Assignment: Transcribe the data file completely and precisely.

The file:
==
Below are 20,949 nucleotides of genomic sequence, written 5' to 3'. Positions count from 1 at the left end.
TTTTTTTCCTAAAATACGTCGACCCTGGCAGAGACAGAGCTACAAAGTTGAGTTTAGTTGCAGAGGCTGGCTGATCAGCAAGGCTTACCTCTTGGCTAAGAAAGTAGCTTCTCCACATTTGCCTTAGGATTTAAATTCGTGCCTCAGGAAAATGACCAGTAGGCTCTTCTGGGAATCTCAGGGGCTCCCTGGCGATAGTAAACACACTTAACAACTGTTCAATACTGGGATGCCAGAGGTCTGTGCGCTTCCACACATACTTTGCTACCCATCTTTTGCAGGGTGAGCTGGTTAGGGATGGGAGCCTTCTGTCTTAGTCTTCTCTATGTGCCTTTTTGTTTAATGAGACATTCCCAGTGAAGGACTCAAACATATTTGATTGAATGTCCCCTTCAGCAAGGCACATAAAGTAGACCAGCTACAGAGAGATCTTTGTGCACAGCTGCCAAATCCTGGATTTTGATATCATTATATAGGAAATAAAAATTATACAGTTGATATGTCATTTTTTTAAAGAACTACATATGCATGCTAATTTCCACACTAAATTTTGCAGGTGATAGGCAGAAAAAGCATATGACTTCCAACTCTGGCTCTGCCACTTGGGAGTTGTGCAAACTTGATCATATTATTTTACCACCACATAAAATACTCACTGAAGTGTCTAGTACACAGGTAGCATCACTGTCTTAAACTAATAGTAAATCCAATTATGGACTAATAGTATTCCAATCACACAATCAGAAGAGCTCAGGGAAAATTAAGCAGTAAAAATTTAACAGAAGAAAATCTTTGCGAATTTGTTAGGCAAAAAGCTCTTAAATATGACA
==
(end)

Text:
Below are 20,949 nucleotides of genomic sequence, written 5' to 3'. Positions count from 1 at the left end.
TTTTTTTCCTAAAATACGTCGACCCTGGCAGAGACAGAGCTACAAAGTTGAGTTTAGTTGCAGAGGCTGGCTGATCAGCAAGGCTTACCTCTTGGCTAAGAAAGTAGCTTCTCCACATTTGCCTTAGGATTTAAATTCGTGCCTCAGGAAAATGACCAGTAGGCTCTTCTGGGAATCTCAGGGGCTCCCTGGCGATAGTAAACACACTTAACAACTGTTCAATACTGGGATGCCAGAGGTCTGTGCGCTTCCACACATACTTTGCTACCCATCTTTTGCAGGGTGAGCTGGTTAGGGATGGGAGCCTTCTGTCTTAGTCTTCTCTATGTGCCTTTTTGTTTAATGAGACATTCCCAGTGAAGGACTCAAACATATTTGATTGAATGTCCCCTTCAGCAAGGCACATAAAGTAGACCAGCTACAGAGAGATCTTTGTGCACAGCTGCCAAATCCTGGATTTTGATATCATTATATAGGAAATAAAAATTATACAGTTGATATGTCATTTTTTTAAAGAACTACATATGCATGCTAATTTCCACACTAAATTTTGCAGGTGATAGGCAGAAAAAGCATATGACTTCCAACTCTGGCTCTGCCACTTGGGAGTTGTGCAAACTTGATCATATTATTTTACCACCACATAAAATACTCACTGAAGTGTCTAGTACACAGGTAGCATCACTGTCTTAAACTAATAGTAAATCCAATTATGGACTAATAGTATTCCAATCACACAATCAGAAGAGCTCAGGGAAAATTAAGCAGTAAAAATTTAACAGAAGAAAATCTTTGCGAATTTGTTAGGCAAAAAGCTCTTAAATATGACA